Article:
Case Study: McGeorge School of Law
In late February 2003, Amey S. Hempel, Webmaster of the McGeorge School of Law in Sacramento, California, contacted SEO-PR. Her goal was to increase the search engine ranking of a new section of the www.mcgeorge.edu site and to increase search engine traffic to www.mcgeorge.edu/salzburgllm, which introduced a collaborative LL.M. program with the University of Salzburg, Austria.
In mid-March, SEO-PR’s co-founders, Greg Jarboe and Jamie O’Donnell, met with Hempel, Dean Elizabeth Rindskopf Parker, Associate Dean John Sprankling, Assistant Dean of Admissions Adam Barrett, as well as Professors Claude Rohwer, Keith Pershall, Neil Glick, and Mike Curran.
Dean Rindskopf Parker, who was general counsel of the National Security Agency from 1984 to 1989, principal deputy legal adviser at the U.S. Department of State from 1989 to 1990, and general counsel for the Central Intelligence Agency from 1990 to 1995, appreciated the amount of research that SEO-PR had conducted before the meeting and its willingness to present both positive and negative findings "without fear or favor.”
For example, SEO-PR had asked Hempel to provide her site’s most recent WebTrends report. After analyzing the data, SEO-PR said that 93% of the site’s search engine referral traffic was coming from search phrases that were variations on the law school’s name. This indicated that the site was not optimized for dozens of other highly relevant search terms.
SEO-PR also reported that the McGeorge web site ranked #566,381, according to Alexa, behind eight and ahead of only one of its direct competitors. Finally, SEO-PR informed the group that initial keyword research had found hundreds of searches a month for "international business law”, but none for "transnational business practice” – the name of McGeorge’s program.
During the discussion of the proposal, Jarboe gave Dean Rindskopf Parker a quick demonstration of how to use Overture’s free search term suggestion tool. When she saw for herself that there were many times more searches a month for "LLM” (without the periods) than for "LL.M.” – the term that McGeorge used on its site to describe its Master of Laws degree – she instantly grasped the implications.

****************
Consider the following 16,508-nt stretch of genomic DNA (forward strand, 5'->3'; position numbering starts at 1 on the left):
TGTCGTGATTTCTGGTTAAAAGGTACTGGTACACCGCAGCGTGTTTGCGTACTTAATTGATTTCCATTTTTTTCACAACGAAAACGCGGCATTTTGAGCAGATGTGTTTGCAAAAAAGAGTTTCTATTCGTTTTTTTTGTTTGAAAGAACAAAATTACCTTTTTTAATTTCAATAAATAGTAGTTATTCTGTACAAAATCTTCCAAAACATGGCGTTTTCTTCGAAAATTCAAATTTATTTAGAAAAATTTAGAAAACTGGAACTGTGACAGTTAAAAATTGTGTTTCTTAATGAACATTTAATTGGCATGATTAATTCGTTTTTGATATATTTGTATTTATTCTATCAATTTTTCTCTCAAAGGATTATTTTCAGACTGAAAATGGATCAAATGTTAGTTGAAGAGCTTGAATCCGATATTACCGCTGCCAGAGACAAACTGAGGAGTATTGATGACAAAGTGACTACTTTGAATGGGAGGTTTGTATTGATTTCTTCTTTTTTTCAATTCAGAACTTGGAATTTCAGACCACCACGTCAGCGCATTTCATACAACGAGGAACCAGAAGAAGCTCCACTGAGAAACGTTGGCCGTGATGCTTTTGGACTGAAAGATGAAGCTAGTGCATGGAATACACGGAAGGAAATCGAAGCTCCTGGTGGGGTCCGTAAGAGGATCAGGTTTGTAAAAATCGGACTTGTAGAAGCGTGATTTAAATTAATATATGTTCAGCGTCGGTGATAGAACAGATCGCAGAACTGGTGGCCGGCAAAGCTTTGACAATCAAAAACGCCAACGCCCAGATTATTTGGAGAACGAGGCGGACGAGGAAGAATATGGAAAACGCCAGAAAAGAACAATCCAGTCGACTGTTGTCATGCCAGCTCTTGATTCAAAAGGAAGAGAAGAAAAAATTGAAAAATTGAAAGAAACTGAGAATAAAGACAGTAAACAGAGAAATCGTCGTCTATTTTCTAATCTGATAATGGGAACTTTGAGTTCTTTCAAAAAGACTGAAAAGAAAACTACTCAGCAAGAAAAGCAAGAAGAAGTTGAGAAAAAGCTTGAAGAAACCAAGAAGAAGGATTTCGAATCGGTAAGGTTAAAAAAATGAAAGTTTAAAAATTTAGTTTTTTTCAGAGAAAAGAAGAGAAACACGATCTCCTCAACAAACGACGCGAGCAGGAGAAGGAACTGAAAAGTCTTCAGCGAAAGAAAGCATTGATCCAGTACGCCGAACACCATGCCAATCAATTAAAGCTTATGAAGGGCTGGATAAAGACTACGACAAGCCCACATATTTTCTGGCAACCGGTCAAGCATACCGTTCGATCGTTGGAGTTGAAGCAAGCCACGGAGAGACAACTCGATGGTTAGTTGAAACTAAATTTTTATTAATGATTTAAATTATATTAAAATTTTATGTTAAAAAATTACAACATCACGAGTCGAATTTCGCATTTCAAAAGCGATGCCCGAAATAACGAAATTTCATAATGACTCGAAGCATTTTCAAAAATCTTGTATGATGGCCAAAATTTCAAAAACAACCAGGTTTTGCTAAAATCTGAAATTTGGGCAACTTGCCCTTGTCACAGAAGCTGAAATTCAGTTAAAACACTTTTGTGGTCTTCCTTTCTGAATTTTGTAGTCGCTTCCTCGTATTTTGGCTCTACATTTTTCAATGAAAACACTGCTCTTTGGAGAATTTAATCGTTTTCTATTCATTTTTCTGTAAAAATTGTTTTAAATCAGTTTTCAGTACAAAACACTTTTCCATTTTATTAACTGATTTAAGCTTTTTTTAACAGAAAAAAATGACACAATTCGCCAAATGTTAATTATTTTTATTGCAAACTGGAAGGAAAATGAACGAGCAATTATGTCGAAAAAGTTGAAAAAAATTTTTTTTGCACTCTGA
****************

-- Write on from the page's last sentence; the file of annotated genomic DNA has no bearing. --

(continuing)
SEO-PR proposed a pilot program to enable McGeorge to test the cost-effectiveness of search engine marketing. The initial program included pay-per-click advertising for just 25 keywords and search engine optimization of only 10 existing web pages.
SEO-PR launched McGeorge’s pilot program at the end of March.
By the end of April, Hempel reported in a memo to Dean Rindskopf Parker and the others who had attended the meeting that the site’s ranking on Alexa had improved from #566,381 to #461,786, a jump of 104,595 places.
The anchor page for the pilot project, www.mcgeorge.edu/salzburgllm, had become the #14th most requested page on the entire McGeorge site. A second page, www.mcgeorge.edu/salzburgllm/llmscholarships.htm, was the #47th most requested page on the site.
The vast majority the traffic to these pages had come directly from search engines. "We can measure what page initially attracts visitors by looking at visitors’ ‘entry page,’ which is the first page on our site visited by the visitor. The Salzburg Collaborative Program home page (www.mcgeorge.du/salzburgllm) was the #3 top entry page,” wrote Hempel.
She added, "It looks as though 54 people downloaded the Salzburg Collaborative Program application (www.mcgeorge.edu/salzburgllm/salzburg_app_frm.pdf).” This had been achieved at a fraction of the cost of traditional recruitment and outreach efforts and had provided McGeorge with a healthy return on its investment in search engine marketing.
Hempel also reported, "People use various search terms in the search engine’s search box and we can measure which terms people have put into the search engine to find our site. The term that produces most of our visitors is some variation of McGeorge School of Law. The #9 most popular search phrase was ‘llm’…. This term wasn't in the top 20 a few months ago.”
Hempel concluded, "The amount of traffic generated by a combination of appropriate wording and by the placement of targeted ads, has been impressive. Through May 9 we have had 412 people click on our small ads in Google alone to view our Salzburg Collaborative Program pages. We would have been unlikely, given the huge number of our LLM competitors’ pages out there, to have brought those people to our site otherwise.”
Based on the initial results, Hempel proposed – and Dean Rindskopf Parker approved – an expansion of SEO-PR’s search engine marketing program. In addition, Dean Rindskopf Parker also recommended SEO-PR to Dean Margee Ensign of the University of the Pacific’s School of International Studies in Stockton, CA.
SEO-PR combines search engine optimization and public relations to optimize and promote web sites. This innovative approach enables clients and agencies to write effective press releases, marketing white papers and ezine-newsletter content that generate leads as well as publicity. With offices in San Francisco and Boston, SEO-PR provides services directly as well as through a select group of agency partners. More information is available at www.seo-pr.com.